I am the type of person who spends a good chunk of her time anywhere but in the present. I brood about the past and angst over my future. Is angst a verb? It is when it pertains to me, anyway.
I rely on my volunteering and my arts patronage to transport me into the present, to take me to a place where I am “being” or “doing.” But I want to be present more often. I want to be still more often.
I’ve started dabbling in meditation. I did a free meditation course sponsored by Deepak Chopra and Oprah a few months ago. I meditated for 20 minutes daily and I did feel more calm and relaxed. But then the course ended and life got busier and busier.
Recently, I found out about Mindful magazine through my health insurance provider. I liked the sound of becoming more mindful. Whatever that meant.
Cut to last weekend, when I volunteered at and attended the Boston Book Festival. Lo and behold, the “mother of mindfulness” was speaking at a session called “Conscious Choice and Mindful Living.” Ellen Langer, a psychologist at Harvard, is one hot ticket. She is whip-smart and very witty. She wrote a book about mindfulness 25 years ago and has been conducting research on the mind/body connection for decades. The tidbits of research she shared were fascinating. I’m planning to read all of her books.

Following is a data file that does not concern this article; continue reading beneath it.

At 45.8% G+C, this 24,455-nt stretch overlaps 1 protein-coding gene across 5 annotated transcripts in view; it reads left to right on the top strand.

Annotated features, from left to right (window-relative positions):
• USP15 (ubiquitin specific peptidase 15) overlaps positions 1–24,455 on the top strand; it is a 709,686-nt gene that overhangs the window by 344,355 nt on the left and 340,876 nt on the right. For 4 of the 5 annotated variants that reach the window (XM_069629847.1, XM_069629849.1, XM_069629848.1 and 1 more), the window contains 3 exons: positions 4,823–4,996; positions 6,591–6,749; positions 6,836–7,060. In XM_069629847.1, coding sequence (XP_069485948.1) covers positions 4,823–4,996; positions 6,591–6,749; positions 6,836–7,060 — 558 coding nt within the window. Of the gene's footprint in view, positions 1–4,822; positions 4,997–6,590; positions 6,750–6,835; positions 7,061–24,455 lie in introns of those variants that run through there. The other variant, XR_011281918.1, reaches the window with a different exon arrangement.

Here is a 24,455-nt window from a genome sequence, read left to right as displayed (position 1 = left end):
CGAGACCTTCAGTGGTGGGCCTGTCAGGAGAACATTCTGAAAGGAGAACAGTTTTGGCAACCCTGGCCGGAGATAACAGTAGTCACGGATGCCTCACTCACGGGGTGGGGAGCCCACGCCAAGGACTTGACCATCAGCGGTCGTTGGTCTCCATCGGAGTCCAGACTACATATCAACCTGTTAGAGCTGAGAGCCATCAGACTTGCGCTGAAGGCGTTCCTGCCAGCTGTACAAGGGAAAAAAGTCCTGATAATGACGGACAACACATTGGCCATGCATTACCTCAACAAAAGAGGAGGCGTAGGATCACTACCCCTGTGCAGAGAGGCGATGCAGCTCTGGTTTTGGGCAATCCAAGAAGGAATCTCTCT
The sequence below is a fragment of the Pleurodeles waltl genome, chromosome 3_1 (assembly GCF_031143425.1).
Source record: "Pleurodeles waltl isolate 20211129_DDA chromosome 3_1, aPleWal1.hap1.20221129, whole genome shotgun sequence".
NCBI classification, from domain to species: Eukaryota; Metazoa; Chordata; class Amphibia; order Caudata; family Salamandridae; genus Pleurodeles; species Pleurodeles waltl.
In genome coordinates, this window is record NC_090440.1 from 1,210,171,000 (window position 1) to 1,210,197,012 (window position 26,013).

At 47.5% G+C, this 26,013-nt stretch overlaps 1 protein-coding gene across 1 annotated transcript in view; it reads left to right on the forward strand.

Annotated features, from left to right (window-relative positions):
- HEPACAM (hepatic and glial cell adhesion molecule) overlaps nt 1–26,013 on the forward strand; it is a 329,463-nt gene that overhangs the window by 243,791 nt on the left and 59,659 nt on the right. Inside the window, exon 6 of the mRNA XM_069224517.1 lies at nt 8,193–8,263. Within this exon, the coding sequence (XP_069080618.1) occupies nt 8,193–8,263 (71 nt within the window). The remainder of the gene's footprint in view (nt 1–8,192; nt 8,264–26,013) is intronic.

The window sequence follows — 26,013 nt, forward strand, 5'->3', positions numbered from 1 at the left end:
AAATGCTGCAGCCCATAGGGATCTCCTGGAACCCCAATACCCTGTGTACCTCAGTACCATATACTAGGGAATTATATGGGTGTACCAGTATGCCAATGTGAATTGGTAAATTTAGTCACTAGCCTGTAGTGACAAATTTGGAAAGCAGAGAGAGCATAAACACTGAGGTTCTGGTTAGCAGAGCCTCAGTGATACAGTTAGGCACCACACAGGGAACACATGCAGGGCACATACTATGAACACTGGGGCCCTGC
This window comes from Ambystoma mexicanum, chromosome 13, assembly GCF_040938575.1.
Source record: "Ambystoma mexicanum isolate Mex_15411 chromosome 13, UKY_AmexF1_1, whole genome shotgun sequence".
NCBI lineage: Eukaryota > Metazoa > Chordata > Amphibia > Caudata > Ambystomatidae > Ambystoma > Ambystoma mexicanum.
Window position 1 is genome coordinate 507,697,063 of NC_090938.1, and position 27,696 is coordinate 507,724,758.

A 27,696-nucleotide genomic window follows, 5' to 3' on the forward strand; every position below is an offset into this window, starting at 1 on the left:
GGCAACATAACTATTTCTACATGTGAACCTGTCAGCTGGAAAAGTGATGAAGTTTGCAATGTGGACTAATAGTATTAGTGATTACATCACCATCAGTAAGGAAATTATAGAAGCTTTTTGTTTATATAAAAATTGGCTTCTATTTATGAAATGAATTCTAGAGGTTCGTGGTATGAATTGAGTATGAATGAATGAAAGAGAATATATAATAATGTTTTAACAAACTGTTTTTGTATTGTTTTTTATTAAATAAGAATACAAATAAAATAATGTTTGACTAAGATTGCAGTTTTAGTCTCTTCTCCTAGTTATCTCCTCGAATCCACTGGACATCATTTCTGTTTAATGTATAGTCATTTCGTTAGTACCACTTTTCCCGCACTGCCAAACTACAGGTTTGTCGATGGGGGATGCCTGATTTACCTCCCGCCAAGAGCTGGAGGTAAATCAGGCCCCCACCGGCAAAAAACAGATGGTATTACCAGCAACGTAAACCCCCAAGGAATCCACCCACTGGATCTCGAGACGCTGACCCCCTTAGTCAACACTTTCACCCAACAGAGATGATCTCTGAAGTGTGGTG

She explained the difference between meditation and mindfulness this way (paraphrased): When practicing meditation, stray thoughts appear and you just let them float by. When practicing mindfulness, stray thoughts appear and you “attack” them. You engage with them and then let them go.
Her co-presenter, Peter Georgescu, was also fascinating. He overcame the experience of working in a labor camp in Communist Romania as a child to become the CEO of Young and Rubicam. His recent book seems to be part memoir and part philosophizing about the choices we make to be good or evil.
So I’m excited to see what works for me: meditation, mindfulness, or maybe a combination. Do you practice either or both? I would enjoy hearing about your experiences!